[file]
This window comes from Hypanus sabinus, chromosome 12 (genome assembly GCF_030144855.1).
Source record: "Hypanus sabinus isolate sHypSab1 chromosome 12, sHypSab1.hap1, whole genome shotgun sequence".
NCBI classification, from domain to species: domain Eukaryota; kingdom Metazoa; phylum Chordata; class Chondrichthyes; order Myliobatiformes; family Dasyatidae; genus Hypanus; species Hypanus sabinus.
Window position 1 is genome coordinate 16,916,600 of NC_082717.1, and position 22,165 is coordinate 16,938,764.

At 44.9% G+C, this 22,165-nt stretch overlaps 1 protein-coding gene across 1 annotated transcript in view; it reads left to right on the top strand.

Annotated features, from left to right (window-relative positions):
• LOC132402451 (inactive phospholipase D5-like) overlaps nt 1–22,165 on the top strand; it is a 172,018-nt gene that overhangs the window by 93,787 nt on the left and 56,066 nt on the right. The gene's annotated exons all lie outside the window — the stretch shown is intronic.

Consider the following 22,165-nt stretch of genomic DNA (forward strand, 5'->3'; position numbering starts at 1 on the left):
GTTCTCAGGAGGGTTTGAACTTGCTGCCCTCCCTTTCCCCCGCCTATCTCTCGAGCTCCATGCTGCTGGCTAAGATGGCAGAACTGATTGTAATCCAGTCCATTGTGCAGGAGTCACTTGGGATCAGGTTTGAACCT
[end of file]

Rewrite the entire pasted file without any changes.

This window comes from Hypanus sabinus, chromosome 12 (genome assembly GCF_030144855.1).
Source record: "Hypanus sabinus isolate sHypSab1 chromosome 12, sHypSab1.hap1, whole genome shotgun sequence".
NCBI classification, from domain to species: domain Eukaryota; kingdom Metazoa; phylum Chordata; class Chondrichthyes; order Myliobatiformes; family Dasyatidae; genus Hypanus; species Hypanus sabinus.
Window position 1 is genome coordinate 16,916,600 of NC_082717.1, and position 22,165 is coordinate 16,938,764.

At 44.9% G+C, this 22,165-nt stretch overlaps 1 protein-coding gene across 1 annotated transcript in view; it reads left to right on the top strand.

Annotated features, from left to right (window-relative positions):
• LOC132402451 (inactive phospholipase D5-like) overlaps nt 1–22,165 on the top strand; it is a 172,018-nt gene that overhangs the window by 93,787 nt on the left and 56,066 nt on the right. The gene's annotated exons all lie outside the window — the stretch shown is intronic.

Consider the following 22,165-nt stretch of genomic DNA (forward strand, 5'->3'; position numbering starts at 1 on the left):
GTTCTCAGGAGGGTTTGAACTTGCTGCCCTCCCTTTCCCCCGCCTATCTCTCGAGCTCCATGCTGCTGGCTAAGATGGCAGAACTGATTGTAATCCAGTCCATTGTGCAGGAGTCACTTGGGATCAGGTTTGAACCT